These sorts of articles irritate me to the extent they do because not only are they are read by millions, but they are presented as legitimate, objective, trust-worthy nutritional science, when that is not always the case.

Now, let’s tackle this piece — bit by bit.

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Inside A “Big Food” Product Development Meeting!

Well, or at least how I imagine them to be.  I had such a great time making my first Xtranormal animated short about nutrition myths (“Drinking The Kool-Aid”) a few months back that I thought it would be fun to create a sequel — this time about how I think Big Food product development brainstorming sessions go.

Watch it here!

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Bromine: Mountain Dew’s Dirty Little Secret

One of my tweets yesterday regarded the arrival of the latest Dunkin’ Donuts beverage — the Mountain Dew Coolatta.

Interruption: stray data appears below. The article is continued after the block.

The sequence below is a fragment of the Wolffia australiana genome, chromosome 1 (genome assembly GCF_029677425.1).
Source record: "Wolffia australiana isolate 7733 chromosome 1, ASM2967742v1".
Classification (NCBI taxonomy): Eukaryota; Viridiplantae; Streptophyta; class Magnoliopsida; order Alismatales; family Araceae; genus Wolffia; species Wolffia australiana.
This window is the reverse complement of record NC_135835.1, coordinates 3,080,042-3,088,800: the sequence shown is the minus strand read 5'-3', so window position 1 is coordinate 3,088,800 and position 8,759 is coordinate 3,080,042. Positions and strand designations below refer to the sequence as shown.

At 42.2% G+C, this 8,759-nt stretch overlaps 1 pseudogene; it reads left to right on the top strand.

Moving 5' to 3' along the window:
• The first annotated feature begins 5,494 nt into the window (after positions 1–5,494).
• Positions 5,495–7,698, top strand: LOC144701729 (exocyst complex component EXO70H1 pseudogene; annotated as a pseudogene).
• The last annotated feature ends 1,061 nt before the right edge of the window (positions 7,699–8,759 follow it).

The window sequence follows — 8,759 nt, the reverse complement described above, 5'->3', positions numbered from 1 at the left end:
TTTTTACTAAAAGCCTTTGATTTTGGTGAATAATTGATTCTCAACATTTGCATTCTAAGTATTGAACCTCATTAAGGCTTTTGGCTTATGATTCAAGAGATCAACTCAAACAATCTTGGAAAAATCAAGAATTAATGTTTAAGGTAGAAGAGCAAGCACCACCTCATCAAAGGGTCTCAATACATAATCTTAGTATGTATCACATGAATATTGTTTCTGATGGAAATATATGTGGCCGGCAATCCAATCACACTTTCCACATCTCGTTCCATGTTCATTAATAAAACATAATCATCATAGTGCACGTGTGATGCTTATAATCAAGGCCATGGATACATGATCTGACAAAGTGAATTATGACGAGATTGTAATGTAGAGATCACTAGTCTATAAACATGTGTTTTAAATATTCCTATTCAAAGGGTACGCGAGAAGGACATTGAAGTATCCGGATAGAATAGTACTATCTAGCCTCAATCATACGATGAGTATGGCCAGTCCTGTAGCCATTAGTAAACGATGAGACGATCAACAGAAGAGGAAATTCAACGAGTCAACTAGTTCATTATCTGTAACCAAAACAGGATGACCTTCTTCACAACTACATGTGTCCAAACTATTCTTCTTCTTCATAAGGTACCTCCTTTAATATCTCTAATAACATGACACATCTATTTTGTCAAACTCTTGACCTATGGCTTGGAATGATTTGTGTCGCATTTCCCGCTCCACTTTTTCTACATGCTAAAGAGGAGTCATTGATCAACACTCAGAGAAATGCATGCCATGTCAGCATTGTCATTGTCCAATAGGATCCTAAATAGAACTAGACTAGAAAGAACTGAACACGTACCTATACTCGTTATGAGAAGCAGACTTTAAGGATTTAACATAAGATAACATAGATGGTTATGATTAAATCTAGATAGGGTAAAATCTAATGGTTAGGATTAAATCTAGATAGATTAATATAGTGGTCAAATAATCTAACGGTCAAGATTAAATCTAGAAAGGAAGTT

It’s certainly a tweet-worthy item.  A small (16 oz.) one contains almost 13 teaspoons of added sugar, while a large (32 oz.) contributes no less than 25 teaspoons of sugar.

The 25-ingredient list also caught my eye.  Check it out:

Frozen Neutral Base [Water, Neutral Base (Sugar, Glucose, Fructose, Silicon Dioxide, Malic Acid, Xanthan Gum)], Mountain Dew Coolatta Concentrate [Treated Water, High Fructose Corn Syrup, Citric Acid, Orange Juice Concentrate, Sodium Hexametaphosphate (to protect flavor), Xanthan Gum, Ethyl Alcohol, Natural and Artificial Flavor, Caffeine, Sodium Benzoate (preserves freshness), Gum Arabic, Sodium Citrate, Glycerol Ester of Rosin, Calcium Disodium EDTA (to protect flavor), Erythorbic Acid (preserves freshness), Yellow 5, Brominated Vegetable Oil].

You know it’s a bad sign when you make a can of Mountain Dew seem like “the sensible choice”.  We’ve got the usual suspects here — a myriad of sugar synonyms, artificial flavors, all sorts of multi-syllabic additives, petroleum-based dyes, and the belle of the processed-food ball: high fructose corn syrup.

While those red flag ingredients are familiar to many, it is that last ingredient — brominated vegetable oil — that most people aren’t aware of.  And, in this case, what you don’t know may indeed hurt you.